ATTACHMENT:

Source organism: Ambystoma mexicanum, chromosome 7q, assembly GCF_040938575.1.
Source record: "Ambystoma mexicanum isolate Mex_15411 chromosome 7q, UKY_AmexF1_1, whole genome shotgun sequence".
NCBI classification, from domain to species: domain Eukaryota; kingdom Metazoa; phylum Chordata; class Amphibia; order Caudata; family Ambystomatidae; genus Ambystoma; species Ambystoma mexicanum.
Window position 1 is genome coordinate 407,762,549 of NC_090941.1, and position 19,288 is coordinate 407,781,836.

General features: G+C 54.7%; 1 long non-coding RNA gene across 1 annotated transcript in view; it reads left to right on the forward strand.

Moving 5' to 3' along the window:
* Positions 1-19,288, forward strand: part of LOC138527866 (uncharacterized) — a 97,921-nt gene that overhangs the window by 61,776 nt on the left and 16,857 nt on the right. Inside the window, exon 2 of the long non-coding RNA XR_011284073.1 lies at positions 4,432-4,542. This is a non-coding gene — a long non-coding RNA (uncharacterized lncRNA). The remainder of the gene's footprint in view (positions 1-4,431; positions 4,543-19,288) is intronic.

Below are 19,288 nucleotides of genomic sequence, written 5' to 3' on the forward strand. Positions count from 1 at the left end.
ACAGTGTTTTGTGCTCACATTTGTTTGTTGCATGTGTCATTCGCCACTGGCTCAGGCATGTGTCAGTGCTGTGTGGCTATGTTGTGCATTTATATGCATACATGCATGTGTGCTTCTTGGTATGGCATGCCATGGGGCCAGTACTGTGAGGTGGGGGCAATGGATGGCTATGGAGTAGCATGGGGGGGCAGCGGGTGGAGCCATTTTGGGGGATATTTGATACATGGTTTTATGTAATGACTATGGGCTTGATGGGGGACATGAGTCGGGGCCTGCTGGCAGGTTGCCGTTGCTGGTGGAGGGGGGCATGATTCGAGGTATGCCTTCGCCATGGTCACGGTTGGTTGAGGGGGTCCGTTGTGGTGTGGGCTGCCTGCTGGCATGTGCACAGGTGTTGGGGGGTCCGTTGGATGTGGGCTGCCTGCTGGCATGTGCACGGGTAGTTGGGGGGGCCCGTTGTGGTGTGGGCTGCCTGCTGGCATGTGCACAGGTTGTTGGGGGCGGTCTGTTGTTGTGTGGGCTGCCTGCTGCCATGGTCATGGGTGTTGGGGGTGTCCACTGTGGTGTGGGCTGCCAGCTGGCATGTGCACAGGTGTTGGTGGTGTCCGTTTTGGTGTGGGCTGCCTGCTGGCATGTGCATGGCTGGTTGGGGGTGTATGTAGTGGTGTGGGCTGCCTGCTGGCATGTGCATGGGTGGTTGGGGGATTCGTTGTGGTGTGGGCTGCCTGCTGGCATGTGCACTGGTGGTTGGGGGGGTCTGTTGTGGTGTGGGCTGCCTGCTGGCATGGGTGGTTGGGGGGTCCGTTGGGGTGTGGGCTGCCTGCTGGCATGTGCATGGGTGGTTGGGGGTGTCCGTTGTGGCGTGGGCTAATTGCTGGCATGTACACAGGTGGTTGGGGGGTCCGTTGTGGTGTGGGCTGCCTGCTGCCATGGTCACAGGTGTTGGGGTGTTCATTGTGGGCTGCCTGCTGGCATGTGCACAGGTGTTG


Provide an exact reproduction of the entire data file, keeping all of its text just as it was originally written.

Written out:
Source organism: Ambystoma mexicanum, chromosome 7q, assembly GCF_040938575.1.
Source record: "Ambystoma mexicanum isolate Mex_15411 chromosome 7q, UKY_AmexF1_1, whole genome shotgun sequence".
NCBI classification, from domain to species: domain Eukaryota; kingdom Metazoa; phylum Chordata; class Amphibia; order Caudata; family Ambystomatidae; genus Ambystoma; species Ambystoma mexicanum.
Window position 1 is genome coordinate 407,762,549 of NC_090941.1, and position 19,288 is coordinate 407,781,836.

General features: G+C 54.7%; 1 long non-coding RNA gene across 1 annotated transcript in view; it reads left to right on the forward strand.

Moving 5' to 3' along the window:
* Positions 1-19,288, forward strand: part of LOC138527866 (uncharacterized) — a 97,921-nt gene that overhangs the window by 61,776 nt on the left and 16,857 nt on the right. Inside the window, exon 2 of the long non-coding RNA XR_011284073.1 lies at positions 4,432-4,542. This is a non-coding gene — a long non-coding RNA (uncharacterized lncRNA). The remainder of the gene's footprint in view (positions 1-4,431; positions 4,543-19,288) is intronic.

Below are 19,288 nucleotides of genomic sequence, written 5' to 3' on the forward strand. Positions count from 1 at the left end.
ACAGTGTTTTGTGCTCACATTTGTTTGTTGCATGTGTCATTCGCCACTGGCTCAGGCATGTGTCAGTGCTGTGTGGCTATGTTGTGCATTTATATGCATACATGCATGTGTGCTTCTTGGTATGGCATGCCATGGGGCCAGTACTGTGAGGTGGGGGCAATGGATGGCTATGGAGTAGCATGGGGGGGCAGCGGGTGGAGCCATTTTGGGGGATATTTGATACATGGTTTTATGTAATGACTATGGGCTTGATGGGGGACATGAGTCGGGGCCTGCTGGCAGGTTGCCGTTGCTGGTGGAGGGGGGCATGATTCGAGGTATGCCTTCGCCATGGTCACGGTTGGTTGAGGGGGTCCGTTGTGGTGTGGGCTGCCTGCTGGCATGTGCACAGGTGTTGGGGGGTCCGTTGGATGTGGGCTGCCTGCTGGCATGTGCACGGGTAGTTGGGGGGGCCCGTTGTGGTGTGGGCTGCCTGCTGGCATGTGCACAGGTTGTTGGGGGCGGTCTGTTGTTGTGTGGGCTGCCTGCTGCCATGGTCATGGGTGTTGGGGGTGTCCACTGTGGTGTGGGCTGCCAGCTGGCATGTGCACAGGTGTTGGTGGTGTCCGTTTTGGTGTGGGCTGCCTGCTGGCATGTGCATGGCTGGTTGGGGGTGTATGTAGTGGTGTGGGCTGCCTGCTGGCATGTGCATGGGTGGTTGGGGGATTCGTTGTGGTGTGGGCTGCCTGCTGGCATGTGCACTGGTGGTTGGGGGGGTCTGTTGTGGTGTGGGCTGCCTGCTGGCATGGGTGGTTGGGGGGTCCGTTGGGGTGTGGGCTGCCTGCTGGCATGTGCATGGGTGGTTGGGGGTGTCCGTTGTGGCGTGGGCTAATTGCTGGCATGTACACAGGTGGTTGGGGGGTCCGTTGTGGTGTGGGCTGCCTGCTGCCATGGTCACAGGTGTTGGGGTGTTCATTGTGGGCTGCCTGCTGGCATGTGCACAGGTGTTG